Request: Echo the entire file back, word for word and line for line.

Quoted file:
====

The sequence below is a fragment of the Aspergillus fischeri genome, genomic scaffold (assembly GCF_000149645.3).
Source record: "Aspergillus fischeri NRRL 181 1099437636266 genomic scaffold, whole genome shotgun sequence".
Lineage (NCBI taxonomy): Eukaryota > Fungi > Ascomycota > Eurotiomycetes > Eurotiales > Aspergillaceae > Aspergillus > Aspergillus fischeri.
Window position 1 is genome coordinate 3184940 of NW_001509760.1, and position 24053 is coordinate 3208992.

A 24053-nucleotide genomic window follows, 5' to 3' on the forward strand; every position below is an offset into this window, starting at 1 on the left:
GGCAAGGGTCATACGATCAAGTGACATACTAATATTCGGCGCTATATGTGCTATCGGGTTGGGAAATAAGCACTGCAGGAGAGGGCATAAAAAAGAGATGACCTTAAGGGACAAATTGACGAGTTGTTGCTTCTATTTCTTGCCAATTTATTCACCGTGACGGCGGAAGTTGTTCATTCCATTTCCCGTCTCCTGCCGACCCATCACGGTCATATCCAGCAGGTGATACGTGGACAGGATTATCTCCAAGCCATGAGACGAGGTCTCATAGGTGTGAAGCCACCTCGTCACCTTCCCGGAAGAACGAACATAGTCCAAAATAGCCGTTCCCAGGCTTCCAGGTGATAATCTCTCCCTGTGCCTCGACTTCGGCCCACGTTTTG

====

The sequence below is a fragment of the Aspergillus fischeri genome, genomic scaffold (assembly GCF_000149645.3).
Source record: "Aspergillus fischeri NRRL 181 1099437636266 genomic scaffold, whole genome shotgun sequence".
Lineage (NCBI taxonomy): Eukaryota > Fungi > Ascomycota > Eurotiomycetes > Eurotiales > Aspergillaceae > Aspergillus > Aspergillus fischeri.
Window position 1 is genome coordinate 3184940 of NW_001509760.1, and position 24053 is coordinate 3208992.

A 24053-nucleotide genomic window follows, 5' to 3' on the forward strand; every position below is an offset into this window, starting at 1 on the left:
GGCAAGGGTCATACGATCAAGTGACATACTAATATTCGGCGCTATATGTGCTATCGGGTTGGGAAATAAGCACTGCAGGAGAGGGCATAAAAAAGAGATGACCTTAAGGGACAAATTGACGAGTTGTTGCTTCTATTTCTTGCCAATTTATTCACCGTGACGGCGGAAGTTGTTCATTCCATTTCCCGTCTCCTGCCGACCCATCACGGTCATATCCAGCAGGTGATACGTGGACAGGATTATCTCCAAGCCATGAGACGAGGTCTCATAGGTGTGAAGCCACCTCGTCACCTTCCCGGAAGAACGAACATAGTCCAAAATAGCCGTTCCCAGGCTTCCAGGTGATAATCTCTCCCTGTGCCTCGACTTCGGCCCACGTTTTG